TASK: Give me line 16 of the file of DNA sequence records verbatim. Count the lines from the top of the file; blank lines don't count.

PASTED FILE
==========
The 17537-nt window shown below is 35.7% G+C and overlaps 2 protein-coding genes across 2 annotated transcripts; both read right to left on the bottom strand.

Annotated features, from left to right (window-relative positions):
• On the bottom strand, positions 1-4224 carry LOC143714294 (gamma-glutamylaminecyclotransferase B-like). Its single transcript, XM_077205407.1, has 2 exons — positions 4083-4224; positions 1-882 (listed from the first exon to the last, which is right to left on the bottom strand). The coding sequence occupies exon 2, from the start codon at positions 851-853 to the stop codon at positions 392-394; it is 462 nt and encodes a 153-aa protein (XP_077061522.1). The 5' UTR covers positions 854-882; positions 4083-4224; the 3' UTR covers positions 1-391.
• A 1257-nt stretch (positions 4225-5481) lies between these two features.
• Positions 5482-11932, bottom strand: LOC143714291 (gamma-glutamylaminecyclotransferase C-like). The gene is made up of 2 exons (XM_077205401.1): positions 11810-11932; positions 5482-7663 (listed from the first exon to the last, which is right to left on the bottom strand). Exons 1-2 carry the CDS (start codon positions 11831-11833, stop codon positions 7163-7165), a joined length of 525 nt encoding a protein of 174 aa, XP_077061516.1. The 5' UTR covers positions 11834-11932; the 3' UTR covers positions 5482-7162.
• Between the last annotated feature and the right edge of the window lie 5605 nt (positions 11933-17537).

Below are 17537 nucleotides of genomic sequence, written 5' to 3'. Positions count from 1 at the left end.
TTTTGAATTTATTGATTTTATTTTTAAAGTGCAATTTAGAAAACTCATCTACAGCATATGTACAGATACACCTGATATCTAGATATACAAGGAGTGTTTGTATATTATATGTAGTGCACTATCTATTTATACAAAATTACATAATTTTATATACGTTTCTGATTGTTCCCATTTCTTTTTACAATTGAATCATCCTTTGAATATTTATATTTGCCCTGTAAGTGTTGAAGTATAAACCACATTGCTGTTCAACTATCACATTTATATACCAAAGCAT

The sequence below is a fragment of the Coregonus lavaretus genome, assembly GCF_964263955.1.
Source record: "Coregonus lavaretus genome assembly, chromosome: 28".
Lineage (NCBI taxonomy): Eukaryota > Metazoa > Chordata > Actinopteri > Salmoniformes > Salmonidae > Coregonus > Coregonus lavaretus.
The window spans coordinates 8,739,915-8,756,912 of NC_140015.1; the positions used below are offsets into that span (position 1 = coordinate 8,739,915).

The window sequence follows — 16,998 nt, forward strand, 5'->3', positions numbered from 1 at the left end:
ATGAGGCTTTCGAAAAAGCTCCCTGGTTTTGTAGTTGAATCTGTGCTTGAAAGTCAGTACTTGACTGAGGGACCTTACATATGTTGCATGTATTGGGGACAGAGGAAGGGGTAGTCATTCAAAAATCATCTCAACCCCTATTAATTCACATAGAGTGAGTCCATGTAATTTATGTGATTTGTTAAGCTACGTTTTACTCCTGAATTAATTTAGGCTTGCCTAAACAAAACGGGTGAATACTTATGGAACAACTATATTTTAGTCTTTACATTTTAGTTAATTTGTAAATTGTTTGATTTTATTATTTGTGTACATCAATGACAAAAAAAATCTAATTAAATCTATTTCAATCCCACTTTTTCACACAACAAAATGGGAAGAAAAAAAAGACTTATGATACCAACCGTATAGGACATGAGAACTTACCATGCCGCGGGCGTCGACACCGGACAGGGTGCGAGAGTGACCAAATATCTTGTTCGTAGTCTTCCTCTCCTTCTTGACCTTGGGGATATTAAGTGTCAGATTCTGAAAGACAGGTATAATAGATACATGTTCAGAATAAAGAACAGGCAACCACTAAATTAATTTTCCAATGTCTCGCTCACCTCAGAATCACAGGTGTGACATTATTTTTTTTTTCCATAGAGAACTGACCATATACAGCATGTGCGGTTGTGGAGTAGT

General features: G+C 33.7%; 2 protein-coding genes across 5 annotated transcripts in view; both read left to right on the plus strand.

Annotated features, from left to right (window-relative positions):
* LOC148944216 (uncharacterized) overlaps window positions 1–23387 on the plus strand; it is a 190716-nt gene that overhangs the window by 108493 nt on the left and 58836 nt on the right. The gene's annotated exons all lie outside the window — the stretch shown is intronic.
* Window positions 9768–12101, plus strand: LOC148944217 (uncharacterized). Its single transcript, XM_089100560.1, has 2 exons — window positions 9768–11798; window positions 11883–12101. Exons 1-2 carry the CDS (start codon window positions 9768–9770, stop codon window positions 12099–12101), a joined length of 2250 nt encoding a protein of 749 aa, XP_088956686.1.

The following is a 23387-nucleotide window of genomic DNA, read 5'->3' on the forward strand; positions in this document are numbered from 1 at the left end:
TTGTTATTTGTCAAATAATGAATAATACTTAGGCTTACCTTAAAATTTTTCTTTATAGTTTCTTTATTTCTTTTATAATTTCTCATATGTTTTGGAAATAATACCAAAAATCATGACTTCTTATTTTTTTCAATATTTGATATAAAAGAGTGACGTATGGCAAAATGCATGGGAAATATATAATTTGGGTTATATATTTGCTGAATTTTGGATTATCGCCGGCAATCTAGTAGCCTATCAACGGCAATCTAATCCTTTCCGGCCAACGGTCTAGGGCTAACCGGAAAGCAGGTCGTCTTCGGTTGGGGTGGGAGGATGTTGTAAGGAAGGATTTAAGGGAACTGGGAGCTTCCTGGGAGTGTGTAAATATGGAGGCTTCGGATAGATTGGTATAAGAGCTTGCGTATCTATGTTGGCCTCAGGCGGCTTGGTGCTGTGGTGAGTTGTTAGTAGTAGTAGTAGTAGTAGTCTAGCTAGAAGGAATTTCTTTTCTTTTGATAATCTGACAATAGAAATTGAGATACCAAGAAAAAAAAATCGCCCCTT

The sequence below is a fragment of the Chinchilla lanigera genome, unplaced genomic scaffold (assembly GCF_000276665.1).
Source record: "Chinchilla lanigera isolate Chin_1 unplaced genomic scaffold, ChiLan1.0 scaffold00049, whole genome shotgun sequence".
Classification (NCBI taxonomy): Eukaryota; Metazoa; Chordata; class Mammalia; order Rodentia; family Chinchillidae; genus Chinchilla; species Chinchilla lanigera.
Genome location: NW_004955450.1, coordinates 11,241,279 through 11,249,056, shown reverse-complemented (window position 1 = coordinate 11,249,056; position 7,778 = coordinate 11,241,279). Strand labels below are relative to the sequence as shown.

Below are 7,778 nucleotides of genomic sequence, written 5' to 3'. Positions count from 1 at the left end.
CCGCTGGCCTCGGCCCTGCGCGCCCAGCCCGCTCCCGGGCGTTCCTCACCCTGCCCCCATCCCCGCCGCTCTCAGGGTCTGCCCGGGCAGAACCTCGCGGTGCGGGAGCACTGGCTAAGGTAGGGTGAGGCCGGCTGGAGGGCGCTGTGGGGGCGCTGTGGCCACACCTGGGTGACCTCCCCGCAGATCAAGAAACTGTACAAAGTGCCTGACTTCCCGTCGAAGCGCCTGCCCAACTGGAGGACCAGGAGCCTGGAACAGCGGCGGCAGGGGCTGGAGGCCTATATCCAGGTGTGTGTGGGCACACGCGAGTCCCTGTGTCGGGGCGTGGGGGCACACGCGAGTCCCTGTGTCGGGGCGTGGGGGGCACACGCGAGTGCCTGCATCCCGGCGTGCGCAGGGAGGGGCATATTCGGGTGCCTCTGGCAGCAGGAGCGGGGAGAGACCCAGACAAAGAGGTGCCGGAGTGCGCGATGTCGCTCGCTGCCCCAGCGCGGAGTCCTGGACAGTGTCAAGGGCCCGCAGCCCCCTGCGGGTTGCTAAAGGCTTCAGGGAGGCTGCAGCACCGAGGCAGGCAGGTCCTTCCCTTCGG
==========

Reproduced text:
Annotated features, from left to right (window-relative positions):